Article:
What does Iran have to teach the world about human rights? The United Nations appears to think we have plenty to learn from a pariah state which backs Hamas, arrests and beats women for failing to wear a hijab, executes protesters and hangs gay people. In Geneva, the Social Forum of the UN Human Rights Council — essentially a human rights jamboree — opens today; its chair is Ali Bahreini, Iran’s UN ambassador, who will oversee a conference discussing the contribution of science, technology and innovation to the promotion of human rights. Iran, which has used facial recognition technology to identify dissidents, is likely to have some expertise here.
It’s beyond a joke, of course. “This is like granting bin Laden a Nobel Peace Prize,” said Naftali Bennett, Israel’s former prime minister. He’s right. But to make matters worse, the whole thing is a stitch-up. The appointment was approved by the president of the UN Human Rights Council, one Václav Bálek, the UN representative from the Czech Republic. However, we shouldn’t point the finger of blame at Bálek. While the rules that led to the appointment are somewhat opaque, it seems that the shortlist was very short indeed: according to reports, there may have only been one candidate for the job: Bahreini.
“This is like granting Bin Laden a Nobel Peace Prize,” said Naftali Bennett, Israel’s former prime minister
This Asia bloc, from which it appears Bálek had to choose, includes other countries — like China, Afghanistan and Saudi Arabia — where human rights are, it’s safe to say, not much of a priority. For them, one suspects, a country like Iran that would not embarrass their own governments at home by rocking the civil rights boat — and which could be trusted to show skepticism about any awkward western ideas of freedom — was an obvious choice. There support for Bahreini also means that any attempt to get the nomination withdrawn by the Human Rights Council, as many demand Bálek should do, would ignominiously fail.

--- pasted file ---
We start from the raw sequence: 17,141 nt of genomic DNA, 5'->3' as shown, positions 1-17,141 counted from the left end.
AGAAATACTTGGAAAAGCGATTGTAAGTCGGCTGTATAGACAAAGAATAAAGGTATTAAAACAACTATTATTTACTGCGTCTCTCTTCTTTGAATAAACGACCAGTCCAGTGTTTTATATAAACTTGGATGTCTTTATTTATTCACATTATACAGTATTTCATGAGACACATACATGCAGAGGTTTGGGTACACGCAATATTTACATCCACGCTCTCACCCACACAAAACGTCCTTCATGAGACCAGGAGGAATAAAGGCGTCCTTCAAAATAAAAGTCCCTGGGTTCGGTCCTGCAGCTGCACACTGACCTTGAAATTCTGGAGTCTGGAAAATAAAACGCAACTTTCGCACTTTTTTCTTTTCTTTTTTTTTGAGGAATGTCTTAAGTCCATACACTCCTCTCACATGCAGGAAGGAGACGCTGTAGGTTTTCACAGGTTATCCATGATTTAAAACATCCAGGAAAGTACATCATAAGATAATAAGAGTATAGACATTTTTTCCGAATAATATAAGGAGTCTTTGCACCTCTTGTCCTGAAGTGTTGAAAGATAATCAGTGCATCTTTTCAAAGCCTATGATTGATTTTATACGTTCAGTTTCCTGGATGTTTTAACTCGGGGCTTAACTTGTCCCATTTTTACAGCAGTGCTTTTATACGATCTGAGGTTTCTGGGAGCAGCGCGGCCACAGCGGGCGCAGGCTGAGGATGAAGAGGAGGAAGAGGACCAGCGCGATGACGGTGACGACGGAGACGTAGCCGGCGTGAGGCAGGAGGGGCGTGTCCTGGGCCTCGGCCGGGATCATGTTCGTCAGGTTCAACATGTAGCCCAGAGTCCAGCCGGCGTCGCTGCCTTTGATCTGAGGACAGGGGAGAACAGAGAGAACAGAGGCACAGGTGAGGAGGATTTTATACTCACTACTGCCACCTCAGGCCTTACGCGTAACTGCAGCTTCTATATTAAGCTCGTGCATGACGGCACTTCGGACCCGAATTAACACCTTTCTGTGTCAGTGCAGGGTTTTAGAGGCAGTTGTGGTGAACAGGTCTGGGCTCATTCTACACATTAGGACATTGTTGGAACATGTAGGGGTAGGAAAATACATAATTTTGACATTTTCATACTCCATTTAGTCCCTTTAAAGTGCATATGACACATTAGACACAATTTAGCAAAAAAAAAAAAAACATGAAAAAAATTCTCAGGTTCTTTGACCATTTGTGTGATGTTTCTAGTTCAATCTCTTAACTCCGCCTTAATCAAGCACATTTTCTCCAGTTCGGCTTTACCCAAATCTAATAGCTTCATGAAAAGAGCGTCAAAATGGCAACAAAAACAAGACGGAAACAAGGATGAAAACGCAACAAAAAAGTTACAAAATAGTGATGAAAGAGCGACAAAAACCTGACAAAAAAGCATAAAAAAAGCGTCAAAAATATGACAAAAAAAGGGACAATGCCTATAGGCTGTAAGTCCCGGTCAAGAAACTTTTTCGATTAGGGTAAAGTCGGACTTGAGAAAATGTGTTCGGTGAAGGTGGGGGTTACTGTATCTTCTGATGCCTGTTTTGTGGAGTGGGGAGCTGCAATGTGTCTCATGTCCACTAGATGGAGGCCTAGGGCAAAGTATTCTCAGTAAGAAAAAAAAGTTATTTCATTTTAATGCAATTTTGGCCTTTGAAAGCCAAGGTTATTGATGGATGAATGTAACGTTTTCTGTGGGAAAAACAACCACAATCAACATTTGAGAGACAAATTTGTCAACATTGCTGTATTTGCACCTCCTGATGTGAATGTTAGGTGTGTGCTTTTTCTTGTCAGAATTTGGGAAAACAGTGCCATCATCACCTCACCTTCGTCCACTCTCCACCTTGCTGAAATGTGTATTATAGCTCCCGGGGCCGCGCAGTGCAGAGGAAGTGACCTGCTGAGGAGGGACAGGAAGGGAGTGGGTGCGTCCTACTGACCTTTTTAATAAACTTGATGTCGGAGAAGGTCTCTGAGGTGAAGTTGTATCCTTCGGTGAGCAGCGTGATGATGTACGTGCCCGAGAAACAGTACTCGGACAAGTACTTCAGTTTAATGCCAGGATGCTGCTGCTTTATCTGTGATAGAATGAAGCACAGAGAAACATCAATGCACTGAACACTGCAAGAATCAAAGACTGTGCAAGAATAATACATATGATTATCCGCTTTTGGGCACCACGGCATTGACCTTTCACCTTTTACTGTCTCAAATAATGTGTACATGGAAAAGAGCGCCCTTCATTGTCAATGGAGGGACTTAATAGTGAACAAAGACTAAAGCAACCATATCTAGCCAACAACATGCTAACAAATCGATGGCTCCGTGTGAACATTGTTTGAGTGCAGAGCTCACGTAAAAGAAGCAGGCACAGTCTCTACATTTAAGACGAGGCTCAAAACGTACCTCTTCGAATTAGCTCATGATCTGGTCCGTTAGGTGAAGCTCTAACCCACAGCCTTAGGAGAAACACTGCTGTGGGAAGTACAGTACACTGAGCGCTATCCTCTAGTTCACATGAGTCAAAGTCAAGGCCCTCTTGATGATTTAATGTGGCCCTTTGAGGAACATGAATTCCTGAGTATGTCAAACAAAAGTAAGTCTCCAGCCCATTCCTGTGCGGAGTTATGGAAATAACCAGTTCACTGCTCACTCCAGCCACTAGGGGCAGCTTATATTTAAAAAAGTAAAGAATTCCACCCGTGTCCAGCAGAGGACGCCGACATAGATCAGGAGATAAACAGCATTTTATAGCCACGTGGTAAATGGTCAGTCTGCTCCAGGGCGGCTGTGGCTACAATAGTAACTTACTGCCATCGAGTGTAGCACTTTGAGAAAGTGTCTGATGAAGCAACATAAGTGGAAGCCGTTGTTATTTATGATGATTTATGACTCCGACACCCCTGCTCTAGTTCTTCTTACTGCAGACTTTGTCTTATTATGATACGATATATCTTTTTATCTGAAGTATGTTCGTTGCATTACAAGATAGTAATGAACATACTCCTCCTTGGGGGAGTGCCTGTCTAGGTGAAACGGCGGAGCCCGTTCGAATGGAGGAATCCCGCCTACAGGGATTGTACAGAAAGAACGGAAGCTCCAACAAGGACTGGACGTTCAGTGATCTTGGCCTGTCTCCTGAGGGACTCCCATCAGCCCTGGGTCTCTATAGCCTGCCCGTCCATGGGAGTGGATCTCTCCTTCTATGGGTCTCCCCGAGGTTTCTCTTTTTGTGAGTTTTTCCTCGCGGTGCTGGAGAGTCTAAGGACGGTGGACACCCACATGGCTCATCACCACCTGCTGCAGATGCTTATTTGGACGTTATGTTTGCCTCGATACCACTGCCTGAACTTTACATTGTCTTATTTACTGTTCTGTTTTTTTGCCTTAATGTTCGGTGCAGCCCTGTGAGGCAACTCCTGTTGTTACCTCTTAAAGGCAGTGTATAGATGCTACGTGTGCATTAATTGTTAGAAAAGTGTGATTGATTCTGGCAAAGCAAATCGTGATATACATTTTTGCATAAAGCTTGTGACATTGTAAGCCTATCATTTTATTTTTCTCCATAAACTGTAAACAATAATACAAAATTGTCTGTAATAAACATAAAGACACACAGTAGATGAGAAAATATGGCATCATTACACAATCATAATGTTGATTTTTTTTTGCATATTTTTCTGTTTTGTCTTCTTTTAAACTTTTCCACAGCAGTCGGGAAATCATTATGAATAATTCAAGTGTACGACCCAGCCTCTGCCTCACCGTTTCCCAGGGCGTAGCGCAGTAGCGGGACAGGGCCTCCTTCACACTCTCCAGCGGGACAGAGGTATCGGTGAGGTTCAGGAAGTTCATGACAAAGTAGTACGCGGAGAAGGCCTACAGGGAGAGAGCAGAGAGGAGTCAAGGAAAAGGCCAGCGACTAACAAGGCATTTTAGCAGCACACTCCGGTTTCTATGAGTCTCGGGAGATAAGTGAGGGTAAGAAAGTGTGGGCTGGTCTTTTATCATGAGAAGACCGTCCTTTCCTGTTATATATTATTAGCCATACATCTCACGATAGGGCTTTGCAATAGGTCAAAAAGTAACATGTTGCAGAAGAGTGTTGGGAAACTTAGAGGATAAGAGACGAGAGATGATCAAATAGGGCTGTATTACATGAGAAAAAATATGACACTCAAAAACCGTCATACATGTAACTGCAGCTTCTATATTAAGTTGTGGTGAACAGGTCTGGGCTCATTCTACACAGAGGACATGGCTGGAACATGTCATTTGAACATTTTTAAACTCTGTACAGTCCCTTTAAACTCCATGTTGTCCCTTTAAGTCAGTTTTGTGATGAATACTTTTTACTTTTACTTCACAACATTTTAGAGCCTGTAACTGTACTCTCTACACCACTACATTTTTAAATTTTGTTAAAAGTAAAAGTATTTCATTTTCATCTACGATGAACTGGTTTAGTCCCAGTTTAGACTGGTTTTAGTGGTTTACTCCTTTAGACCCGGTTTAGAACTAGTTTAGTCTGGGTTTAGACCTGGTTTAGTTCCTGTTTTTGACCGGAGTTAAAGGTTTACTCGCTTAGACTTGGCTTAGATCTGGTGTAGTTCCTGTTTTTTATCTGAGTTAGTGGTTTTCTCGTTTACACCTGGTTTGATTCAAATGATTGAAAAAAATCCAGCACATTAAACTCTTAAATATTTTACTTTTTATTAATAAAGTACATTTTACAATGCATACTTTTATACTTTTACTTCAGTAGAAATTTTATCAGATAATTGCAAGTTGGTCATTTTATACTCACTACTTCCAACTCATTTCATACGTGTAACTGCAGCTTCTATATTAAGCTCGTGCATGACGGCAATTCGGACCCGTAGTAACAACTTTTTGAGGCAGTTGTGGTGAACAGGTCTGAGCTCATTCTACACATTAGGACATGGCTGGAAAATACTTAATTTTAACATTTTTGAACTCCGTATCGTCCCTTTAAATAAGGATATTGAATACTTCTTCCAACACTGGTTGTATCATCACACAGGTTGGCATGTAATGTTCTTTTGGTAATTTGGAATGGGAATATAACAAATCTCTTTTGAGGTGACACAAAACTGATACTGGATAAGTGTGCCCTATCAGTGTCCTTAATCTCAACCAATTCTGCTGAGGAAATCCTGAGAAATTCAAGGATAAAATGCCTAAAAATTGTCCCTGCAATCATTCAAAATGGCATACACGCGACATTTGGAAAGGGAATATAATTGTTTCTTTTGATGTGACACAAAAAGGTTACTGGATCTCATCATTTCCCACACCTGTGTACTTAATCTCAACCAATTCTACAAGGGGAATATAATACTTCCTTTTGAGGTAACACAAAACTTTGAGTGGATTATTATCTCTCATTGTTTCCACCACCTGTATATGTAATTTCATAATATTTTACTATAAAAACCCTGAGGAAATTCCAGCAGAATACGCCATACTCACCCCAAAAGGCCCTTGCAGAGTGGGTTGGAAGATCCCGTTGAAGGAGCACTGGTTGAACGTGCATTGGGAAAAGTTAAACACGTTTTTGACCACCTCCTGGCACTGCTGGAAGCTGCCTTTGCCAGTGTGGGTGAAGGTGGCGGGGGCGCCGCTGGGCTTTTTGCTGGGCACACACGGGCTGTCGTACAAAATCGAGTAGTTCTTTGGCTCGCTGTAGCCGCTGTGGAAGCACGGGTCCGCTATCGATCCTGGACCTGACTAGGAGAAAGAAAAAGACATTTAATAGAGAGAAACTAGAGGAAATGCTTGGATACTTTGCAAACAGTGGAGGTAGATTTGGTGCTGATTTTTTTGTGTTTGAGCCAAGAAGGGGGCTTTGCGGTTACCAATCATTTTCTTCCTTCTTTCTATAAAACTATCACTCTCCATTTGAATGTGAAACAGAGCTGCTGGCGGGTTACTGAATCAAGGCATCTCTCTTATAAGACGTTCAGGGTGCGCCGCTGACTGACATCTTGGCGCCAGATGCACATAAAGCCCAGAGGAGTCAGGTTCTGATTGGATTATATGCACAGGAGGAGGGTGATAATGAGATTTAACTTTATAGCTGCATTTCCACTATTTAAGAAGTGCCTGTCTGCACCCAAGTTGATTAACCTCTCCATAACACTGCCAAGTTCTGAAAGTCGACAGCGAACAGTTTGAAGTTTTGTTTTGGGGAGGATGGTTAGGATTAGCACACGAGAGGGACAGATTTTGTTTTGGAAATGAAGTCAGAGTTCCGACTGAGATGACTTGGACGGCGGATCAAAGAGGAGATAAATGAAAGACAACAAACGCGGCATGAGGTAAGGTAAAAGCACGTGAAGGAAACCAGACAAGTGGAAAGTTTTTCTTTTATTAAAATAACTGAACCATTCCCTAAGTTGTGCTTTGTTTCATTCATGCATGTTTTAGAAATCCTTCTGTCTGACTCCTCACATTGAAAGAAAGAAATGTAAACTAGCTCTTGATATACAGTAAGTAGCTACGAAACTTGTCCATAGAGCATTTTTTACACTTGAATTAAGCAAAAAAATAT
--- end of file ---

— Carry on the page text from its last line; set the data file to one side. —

The Human Rights Council’s Social Forum is essentially a talking shop that no-one takes much notice of: it follows that its descent into farce is of itself a bit of a side issue. Nevertheless, it is still troubling.
The appointment is symptomatic of the way in which the UN is abandoning its role as honest broker and becoming partisan. The mask slipped last Tuesday when UN Secretary-General Antonio Guterres, having formulaically deplored Hamas’s raid of October 7, made it abundantly clear he was not on Israel’s side. Referring to “years of suffocating occupation,” he called, in effect, for an immediate ceasefire from the IDF, even as rockets fired from Gaza City continued to rain on civilians in southern Israel. Israel reacted furiously, saying it would deny visas to UN officials: Guterres, given a chance to retract and save face, instead doubled down, calling again this week for an immediate ceasefire. As the UN gets closer to becoming like Dr. Johnson’s Ireland (a place where no-one “wears even the mask of incorruption”), it cannot really complain if its authority begins to drain away.
It’s true that, although there is a great deal wrong with the UN, the organization still does much to keep the peace — at least where major powers are not directly involved and the Security Council cannot be stymied by a veto from Russia or China. However, with an organization that has no troops of its own, any peacemaking ability depends on retaining world respect, which, in turn, depends on remaining ostensibly impartial. As soon as it, or its institutions, is seen to have been captured by a given interest group, this advantage evaporates. Members will be less prepared to provide it with troops, even if asked by the Security Council; warring parties will be less inclined to respect any troops in blue helmets who do arrive. Slowly but surely the UN is in danger of becoming either just an institution like the medieval papacy, to be brought in on behalf of whichever side can persuade it to intervene, or a well-meaning but ultimately ineffective organization like the League of Nations in the 1930s.
You do not have to be a pacifist or an enthusiast for world government to see that this is something we must avoid if we possibly can. We live in a dangerous enough world as it is. The UN was set up to save us from conflict and war. But the way which it is run makes this job harder. Bahreini’s appointment is a disgrace: and the UN’s supporters should join in saying so.
This article was originally published on The Spectator’s UK website.